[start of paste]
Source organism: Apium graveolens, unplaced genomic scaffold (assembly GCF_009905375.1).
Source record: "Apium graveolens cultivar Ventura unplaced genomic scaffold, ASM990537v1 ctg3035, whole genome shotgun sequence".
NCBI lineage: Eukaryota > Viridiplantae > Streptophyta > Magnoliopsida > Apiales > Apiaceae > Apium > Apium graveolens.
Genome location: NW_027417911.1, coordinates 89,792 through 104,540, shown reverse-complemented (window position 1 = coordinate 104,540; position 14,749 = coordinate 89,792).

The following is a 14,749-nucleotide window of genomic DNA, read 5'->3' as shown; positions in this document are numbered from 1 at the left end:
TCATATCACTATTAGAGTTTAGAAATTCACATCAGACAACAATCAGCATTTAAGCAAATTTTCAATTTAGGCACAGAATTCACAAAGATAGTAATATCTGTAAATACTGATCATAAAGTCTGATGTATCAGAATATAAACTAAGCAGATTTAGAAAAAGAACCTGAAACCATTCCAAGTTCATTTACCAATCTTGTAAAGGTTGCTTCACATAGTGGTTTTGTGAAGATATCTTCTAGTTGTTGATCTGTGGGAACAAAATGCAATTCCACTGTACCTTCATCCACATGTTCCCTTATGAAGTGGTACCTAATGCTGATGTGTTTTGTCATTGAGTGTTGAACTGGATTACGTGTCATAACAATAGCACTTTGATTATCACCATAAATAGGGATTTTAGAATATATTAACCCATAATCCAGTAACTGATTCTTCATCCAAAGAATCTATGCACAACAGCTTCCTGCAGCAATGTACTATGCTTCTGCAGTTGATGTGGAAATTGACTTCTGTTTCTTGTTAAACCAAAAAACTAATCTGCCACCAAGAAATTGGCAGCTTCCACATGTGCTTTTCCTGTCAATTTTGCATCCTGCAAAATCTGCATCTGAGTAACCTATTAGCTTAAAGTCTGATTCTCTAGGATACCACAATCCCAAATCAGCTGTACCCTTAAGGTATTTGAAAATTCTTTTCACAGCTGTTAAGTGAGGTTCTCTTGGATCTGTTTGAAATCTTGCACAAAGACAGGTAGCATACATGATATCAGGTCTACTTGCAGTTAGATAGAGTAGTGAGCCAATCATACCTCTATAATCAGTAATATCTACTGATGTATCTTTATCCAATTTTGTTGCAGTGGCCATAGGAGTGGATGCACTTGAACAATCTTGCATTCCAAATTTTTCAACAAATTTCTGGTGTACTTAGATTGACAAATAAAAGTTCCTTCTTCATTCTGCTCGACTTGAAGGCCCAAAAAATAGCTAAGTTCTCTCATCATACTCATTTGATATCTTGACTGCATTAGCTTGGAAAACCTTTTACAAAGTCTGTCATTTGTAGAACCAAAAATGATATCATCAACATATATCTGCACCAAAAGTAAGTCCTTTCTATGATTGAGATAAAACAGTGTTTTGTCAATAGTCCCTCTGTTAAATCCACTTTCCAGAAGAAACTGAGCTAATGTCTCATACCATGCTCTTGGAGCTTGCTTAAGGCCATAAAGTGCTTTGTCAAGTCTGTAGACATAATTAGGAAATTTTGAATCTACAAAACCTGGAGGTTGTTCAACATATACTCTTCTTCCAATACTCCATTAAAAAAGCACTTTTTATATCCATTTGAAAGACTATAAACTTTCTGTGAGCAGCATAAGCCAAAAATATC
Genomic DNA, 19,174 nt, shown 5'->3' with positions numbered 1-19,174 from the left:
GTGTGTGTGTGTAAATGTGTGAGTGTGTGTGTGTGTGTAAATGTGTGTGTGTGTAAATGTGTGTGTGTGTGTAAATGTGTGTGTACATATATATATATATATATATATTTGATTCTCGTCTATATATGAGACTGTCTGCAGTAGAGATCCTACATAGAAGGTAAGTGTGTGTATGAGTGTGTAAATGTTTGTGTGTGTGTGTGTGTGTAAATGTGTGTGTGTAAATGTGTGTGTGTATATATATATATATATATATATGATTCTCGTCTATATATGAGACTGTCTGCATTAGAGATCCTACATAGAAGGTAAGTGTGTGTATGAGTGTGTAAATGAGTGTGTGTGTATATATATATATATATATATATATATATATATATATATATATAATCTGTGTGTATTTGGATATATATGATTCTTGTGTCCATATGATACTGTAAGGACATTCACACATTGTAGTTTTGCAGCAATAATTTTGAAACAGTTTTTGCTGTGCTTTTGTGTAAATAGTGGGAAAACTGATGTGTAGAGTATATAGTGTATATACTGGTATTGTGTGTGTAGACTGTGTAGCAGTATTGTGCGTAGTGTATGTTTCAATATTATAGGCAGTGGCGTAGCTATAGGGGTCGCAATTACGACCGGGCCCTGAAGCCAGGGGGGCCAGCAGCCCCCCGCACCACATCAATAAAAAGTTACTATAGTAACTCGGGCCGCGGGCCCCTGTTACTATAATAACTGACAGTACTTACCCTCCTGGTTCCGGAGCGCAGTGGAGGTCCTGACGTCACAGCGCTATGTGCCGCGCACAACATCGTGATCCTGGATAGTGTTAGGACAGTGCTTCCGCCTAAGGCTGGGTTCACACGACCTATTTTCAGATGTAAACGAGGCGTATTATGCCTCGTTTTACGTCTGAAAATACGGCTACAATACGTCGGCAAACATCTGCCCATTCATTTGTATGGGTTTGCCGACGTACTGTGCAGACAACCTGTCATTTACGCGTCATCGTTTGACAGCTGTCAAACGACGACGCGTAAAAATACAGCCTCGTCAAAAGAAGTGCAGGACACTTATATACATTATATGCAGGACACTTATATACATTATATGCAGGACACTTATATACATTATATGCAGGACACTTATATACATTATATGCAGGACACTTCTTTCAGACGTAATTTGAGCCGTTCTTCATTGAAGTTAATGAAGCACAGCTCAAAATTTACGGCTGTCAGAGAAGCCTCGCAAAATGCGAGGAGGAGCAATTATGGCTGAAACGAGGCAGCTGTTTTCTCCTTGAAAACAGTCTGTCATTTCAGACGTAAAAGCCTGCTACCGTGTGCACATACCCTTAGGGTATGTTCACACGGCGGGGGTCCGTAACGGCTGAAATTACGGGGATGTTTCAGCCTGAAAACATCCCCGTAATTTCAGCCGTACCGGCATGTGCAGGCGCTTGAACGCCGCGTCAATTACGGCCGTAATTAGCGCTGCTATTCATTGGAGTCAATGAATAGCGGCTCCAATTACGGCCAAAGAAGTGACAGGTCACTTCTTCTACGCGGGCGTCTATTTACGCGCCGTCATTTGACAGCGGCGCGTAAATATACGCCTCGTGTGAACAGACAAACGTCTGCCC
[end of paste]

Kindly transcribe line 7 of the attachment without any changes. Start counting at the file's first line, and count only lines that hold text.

Genomic DNA, 19,174 nt, shown 5'->3' with positions numbered 1-19,174 from the left: